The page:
[non-gluten free mandel bread // vegan + gluten free mandel bread]

pumpkin spice mandel bread // edible perspective

For the entire afternoon my kitchen smelled like home.  It was warm and comforting.  And even though I baked all alone, it reminded me of the memories I hold so close + cherish most about this time of year.


Reader Comments (17)

These cookies look delicious! Your vegan mandel bread recipe has been on my to-make list for a long time. I think I'll start there, and maybe use it as a guide to veganize these. Biscotti has always been my favorite cookie. If these are even better, I'll have to hide them from myself!
December 28, 2012 | Unregistered CommenterKerry
Mmmm looks delicious!!
December 28, 2012 | Unregistered CommenterKatie @ Talk Less, Say More
I've never heard of mandel bread. Looks interesting, thank you for sharing!
December 28, 2012 | Unregistered CommenterRed Star to Lone Star
Love that first shot! Your photos always impress me, friend : ) By the way, I owe you an email!
December 28, 2012 | Unregistered Commenterdana
What a special recipe! And how cool that you found a way to put your own spin on it. I've never heard of mandel bread before, but the way you describe it (biscotti but better, lol) is pretty appealing ;)
December 28, 2012 | Unregistered CommenterKatie @ Blonde Ambition
I grew up eating mandel bread, but our always had a jam filling, which I've never seen elsewhere. Maybe we were just weird. Your spiced mandel bread looks lovely, and since the holiday are not yet over, I think I'll have to veganize a batch like Kerry!
I've never heard of Mandel bread and I am so interested in making these!
I've never heard of Mandel bread before, I am intrigued. Plus, anything with pumpkin is always fabulous!
December 31, 2012 | Unregistered CommenterHerbivore Triathlete
@Dana - Thanks, love. Oh, no worries at all on the email!

@Katie + Christina + Herbivore - Mandel bread [mandelbrodt] is a Jewish cookie. You don't come across it at bakeries too often, but it needs to become more popular! ;)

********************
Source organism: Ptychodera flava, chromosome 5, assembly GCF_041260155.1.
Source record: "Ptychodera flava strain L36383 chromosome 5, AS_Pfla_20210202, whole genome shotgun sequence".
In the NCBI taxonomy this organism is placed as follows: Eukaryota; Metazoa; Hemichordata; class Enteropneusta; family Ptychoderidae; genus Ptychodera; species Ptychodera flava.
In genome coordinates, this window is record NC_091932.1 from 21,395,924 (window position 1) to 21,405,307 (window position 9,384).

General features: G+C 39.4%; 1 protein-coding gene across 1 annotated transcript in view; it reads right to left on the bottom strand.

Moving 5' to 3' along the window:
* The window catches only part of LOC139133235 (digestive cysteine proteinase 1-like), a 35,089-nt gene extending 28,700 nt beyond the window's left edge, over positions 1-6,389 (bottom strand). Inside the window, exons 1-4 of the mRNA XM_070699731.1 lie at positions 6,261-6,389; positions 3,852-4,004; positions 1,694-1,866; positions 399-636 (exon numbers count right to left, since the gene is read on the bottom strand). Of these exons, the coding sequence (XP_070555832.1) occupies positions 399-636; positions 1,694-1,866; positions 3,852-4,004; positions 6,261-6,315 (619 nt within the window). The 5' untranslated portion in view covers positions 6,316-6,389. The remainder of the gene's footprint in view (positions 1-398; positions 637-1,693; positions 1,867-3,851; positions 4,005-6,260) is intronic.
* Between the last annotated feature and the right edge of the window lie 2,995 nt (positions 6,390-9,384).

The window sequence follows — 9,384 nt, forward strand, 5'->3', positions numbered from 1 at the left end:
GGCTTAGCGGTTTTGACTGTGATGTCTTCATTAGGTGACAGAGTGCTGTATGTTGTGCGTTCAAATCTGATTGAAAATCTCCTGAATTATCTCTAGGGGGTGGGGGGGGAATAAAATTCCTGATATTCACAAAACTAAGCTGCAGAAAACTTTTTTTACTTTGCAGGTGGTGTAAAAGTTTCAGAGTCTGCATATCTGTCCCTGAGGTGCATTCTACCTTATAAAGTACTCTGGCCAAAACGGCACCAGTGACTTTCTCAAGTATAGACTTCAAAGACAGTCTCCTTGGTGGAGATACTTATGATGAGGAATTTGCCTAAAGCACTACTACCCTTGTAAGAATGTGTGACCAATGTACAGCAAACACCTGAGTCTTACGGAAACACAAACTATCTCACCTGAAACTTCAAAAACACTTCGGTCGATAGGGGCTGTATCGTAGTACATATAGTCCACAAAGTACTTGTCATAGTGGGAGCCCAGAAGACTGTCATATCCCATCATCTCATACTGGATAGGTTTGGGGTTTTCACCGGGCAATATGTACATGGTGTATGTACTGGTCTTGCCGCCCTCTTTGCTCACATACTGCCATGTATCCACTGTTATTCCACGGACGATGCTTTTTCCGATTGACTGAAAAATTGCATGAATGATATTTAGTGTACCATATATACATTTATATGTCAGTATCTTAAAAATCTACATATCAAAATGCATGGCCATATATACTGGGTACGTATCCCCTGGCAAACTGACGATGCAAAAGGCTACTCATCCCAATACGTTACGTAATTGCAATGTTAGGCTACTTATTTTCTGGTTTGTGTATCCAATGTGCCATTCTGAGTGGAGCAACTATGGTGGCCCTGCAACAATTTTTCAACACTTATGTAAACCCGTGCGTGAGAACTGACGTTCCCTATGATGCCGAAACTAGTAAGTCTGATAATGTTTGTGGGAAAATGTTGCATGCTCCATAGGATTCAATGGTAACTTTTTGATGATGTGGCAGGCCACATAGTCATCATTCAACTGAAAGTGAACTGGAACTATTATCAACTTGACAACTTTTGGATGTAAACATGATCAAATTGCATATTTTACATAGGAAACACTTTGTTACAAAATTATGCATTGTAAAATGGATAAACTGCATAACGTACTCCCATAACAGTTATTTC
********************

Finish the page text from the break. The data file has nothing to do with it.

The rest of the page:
December 31, 2012 | Registered CommenterAshley
I've never heard of mandel bread, but I love biscotti so I'm sure I'd love these...especially pumpkin spice. I adore pumpkin spice anything!
Hi Ashley! These look AWESOME! I know you specifically list almond "meal", but would almond "flour" be okay as a substitution? I bought a big bag of blanched almond flour from Honeyville, and I'm not sure how it differs from meal in cooking. Thanks!
January 20, 2013 | Unregistered CommenterKate
@Kate - Hi Kate! Almond meal is made from whole, raw ground almonds, which includes the brown skin on the almond. This flour is a very soft but a bit more fibrous. Almond flour is made from blanched almonds, not including the skin. Almond flour yields a more delicate texture and is typically better suited for cupcakes and cakes. I've never had a problems subbing blanched almond flour when almond meal is called for. However, when almond flour is called for, I typically don't sub almond meal as it will change the texture a bit and not be as light/delicate. Hope that helps!
January 20, 2013 | Registered CommenterAshley
Thank you for your quick reply! I just made them using the almond flour, and they turned out great!! I loved them!
January 20, 2013 | Unregistered CommenterKate
@Kate - So glad to hear!! :)
January 21, 2013 | Registered CommenterAshley
Is there any way to make this mandel bread with xylitol or stevia?
January 31, 2014 | Unregistered CommenterSuzanne
@Suzanne - I'm not sure at all, as I don't use either one of those sweeteners. Try googling how to sub stevia in baked good recipes.
January 31, 2014 | Registered CommenterAshley
Actually, you can scratch xylitol - it's not an ingredient I will be using. Hoping for the stevia though!
January 31, 2014 | Unregistered CommenterSuzanne